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2008 Nycomed Award goes to three natural scientists

Dr. Pitter Huesgen, Dr. Michael Strerath and Dr. Carl Kübler from the University of Constance have been awarded this year’s Nycomed Award.

With the 2008 Nycomed Award, the company is acting on its announced intention made at the time of its acquisition of Altana Pharma AG in 2007. Into its 35th year, the Award, which is worth a total of €15,000, once again distinguishes outstanding doctoral theses in the fields of biology, chemistry and physics. Dr. Anders Ullmann, Nycomed’s Executive Vice President Research and Development, along with Prof. Gerhart von Graevenitz, Rector of the University of Constance, congratulated the winners on their achievements. Von Graevenitz also expressed his “pleasure at having Nycomed as a strong partner, one that appreciates research achievements of this kind”.

The prizewinners and their research:

Pitter Huesgen (Faculty of Biology) carried out investigations into the Deg and GCP proteases of photosynthetic organisms – both in higher plants and in bacteria. Proteases play an essential role in photosynthetic processes. The biologist, who did his doctoral degree in the laboratory of Prof. Iwona Adamska, succeeded in identifying 16 Deg proteases. His research has contributed important new insights into the function of the protease families that he has examined and is an excellent basis for further work on new aspects.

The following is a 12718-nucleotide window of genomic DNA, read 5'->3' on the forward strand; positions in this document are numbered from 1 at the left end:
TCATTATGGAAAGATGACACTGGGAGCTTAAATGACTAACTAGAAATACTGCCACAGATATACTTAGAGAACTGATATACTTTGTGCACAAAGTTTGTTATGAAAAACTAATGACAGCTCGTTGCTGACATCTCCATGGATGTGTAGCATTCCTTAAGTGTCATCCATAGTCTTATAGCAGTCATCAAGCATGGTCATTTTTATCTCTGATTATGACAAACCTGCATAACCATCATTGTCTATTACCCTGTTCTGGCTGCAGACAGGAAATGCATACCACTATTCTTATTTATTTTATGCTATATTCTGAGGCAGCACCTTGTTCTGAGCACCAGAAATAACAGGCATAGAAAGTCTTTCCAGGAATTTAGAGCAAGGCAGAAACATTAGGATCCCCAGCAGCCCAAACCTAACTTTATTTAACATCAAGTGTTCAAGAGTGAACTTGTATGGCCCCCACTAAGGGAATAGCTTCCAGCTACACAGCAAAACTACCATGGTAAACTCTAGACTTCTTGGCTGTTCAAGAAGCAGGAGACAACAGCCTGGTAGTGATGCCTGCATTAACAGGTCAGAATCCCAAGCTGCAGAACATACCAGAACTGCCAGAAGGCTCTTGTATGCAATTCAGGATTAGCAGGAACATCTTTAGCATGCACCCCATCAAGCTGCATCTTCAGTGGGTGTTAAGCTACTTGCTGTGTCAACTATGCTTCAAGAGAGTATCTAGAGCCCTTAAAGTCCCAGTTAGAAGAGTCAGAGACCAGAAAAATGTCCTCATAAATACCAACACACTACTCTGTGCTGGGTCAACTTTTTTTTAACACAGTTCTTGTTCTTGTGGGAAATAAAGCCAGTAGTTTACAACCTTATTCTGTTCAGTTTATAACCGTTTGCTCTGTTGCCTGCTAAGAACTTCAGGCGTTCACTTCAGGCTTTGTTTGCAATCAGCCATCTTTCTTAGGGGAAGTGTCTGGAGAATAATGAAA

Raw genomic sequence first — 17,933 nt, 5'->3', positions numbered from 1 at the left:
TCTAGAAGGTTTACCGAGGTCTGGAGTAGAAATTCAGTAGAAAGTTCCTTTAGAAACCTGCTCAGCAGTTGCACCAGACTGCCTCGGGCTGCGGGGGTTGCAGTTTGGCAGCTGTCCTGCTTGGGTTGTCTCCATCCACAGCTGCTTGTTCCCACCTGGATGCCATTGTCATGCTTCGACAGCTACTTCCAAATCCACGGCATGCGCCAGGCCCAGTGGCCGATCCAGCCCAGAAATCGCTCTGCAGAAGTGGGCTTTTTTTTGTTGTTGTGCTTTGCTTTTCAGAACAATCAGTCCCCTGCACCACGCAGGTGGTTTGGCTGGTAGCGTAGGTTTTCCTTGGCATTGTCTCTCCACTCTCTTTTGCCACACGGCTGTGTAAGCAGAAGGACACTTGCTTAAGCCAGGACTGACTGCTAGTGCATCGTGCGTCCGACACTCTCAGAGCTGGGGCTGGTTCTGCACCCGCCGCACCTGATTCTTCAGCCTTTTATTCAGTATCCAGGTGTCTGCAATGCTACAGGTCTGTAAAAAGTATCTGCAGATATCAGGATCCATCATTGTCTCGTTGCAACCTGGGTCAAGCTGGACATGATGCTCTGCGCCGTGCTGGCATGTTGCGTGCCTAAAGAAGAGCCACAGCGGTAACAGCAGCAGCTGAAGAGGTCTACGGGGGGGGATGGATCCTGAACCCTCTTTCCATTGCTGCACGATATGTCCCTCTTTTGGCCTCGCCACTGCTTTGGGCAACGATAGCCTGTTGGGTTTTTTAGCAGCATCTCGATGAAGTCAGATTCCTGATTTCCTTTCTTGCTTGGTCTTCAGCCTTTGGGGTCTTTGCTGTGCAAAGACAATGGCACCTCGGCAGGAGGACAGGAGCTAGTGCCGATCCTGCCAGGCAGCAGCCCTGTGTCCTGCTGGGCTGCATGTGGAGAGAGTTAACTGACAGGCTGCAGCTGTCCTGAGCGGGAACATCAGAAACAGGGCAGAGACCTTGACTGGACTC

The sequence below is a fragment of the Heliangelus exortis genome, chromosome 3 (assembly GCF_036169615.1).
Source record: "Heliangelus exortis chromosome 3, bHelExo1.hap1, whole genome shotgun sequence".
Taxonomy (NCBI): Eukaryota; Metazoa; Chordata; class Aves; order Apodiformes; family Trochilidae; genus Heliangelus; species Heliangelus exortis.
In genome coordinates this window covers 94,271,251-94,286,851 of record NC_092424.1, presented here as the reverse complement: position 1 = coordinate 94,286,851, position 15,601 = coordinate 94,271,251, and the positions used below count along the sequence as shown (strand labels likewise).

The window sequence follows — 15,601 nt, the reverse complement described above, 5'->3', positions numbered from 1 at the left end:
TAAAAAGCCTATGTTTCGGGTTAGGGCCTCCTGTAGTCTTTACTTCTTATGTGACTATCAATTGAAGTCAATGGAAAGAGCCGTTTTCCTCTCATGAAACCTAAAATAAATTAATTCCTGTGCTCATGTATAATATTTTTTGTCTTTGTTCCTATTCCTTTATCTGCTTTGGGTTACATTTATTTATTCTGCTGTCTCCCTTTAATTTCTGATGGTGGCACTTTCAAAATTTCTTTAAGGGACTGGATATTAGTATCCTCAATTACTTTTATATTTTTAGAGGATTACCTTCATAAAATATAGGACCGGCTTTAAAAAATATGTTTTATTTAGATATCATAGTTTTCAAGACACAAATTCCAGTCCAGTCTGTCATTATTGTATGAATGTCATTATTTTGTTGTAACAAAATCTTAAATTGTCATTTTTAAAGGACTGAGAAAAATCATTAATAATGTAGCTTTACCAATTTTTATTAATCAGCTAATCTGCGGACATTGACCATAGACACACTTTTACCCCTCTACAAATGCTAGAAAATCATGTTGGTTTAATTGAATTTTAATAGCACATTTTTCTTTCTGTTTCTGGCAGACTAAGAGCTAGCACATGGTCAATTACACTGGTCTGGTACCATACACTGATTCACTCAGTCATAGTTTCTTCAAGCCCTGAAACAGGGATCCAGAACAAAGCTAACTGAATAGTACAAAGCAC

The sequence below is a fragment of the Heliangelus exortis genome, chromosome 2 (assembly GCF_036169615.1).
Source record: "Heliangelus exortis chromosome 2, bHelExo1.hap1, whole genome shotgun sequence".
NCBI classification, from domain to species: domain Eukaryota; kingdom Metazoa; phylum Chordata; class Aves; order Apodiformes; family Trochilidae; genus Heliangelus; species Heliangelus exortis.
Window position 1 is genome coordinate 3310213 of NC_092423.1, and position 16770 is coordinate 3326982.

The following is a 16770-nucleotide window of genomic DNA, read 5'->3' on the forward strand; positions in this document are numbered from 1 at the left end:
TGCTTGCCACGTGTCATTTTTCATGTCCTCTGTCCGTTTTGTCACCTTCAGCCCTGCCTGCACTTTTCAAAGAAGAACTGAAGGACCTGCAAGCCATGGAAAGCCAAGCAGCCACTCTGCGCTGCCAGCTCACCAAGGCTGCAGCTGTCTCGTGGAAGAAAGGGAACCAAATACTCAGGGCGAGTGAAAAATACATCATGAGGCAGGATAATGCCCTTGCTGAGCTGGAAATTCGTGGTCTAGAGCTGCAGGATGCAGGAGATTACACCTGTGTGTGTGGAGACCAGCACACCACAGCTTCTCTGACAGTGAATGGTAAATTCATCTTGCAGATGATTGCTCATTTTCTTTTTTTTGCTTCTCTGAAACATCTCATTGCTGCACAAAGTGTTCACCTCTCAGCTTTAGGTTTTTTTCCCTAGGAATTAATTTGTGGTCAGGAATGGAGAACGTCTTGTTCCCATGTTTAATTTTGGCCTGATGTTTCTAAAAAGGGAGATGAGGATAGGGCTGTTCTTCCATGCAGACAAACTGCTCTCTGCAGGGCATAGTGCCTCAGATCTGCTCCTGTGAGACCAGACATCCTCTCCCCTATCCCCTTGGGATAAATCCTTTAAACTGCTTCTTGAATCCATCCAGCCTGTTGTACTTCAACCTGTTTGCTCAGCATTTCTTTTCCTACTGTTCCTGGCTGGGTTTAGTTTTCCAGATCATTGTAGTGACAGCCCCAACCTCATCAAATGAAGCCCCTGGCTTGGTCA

Michael Strerath (Faculty of Chemistry) succeeded in gaining a more detailed understanding of the mechanisms of DNA polymerase selectivity and putting it to good use for diagnostic purposes. In addition, he simulated the evolutionary processes and synthesised the proteins in a reaction tube. He also managed to increase the selectivity of the synthesised proteins through specific mutations. Michael Strerath, under the supervision of Prof. Andreas Marx, has thus laid a foundation stone for the development of improved gene diagnostics methods.

Dr. Carl Kübler (Faculty of Physics) with the results from his doctorate in the laboratory of Prof. Alfred Leitenstorfer, has come up with findings that have a significance for worldwide research. The electron system in materials with strongly correlated electrons is far more complex than that of normal metals and semiconductors. In order to better understand the microscopic causes of these phenomena, Kübler further developed the technology of femtosecond light impulses. He worked with individual light oscillations in the infrared light spectrum, which last just a one-hundred-thousandth part of a billionth of a second.

Source: uni'kon 32/08 (P) 7 November 2008
Website address: https://www.gesundheitsindustrie-bw.de/en/article/press-release/2008-nycomed-award-goes-to-three-natural-scientists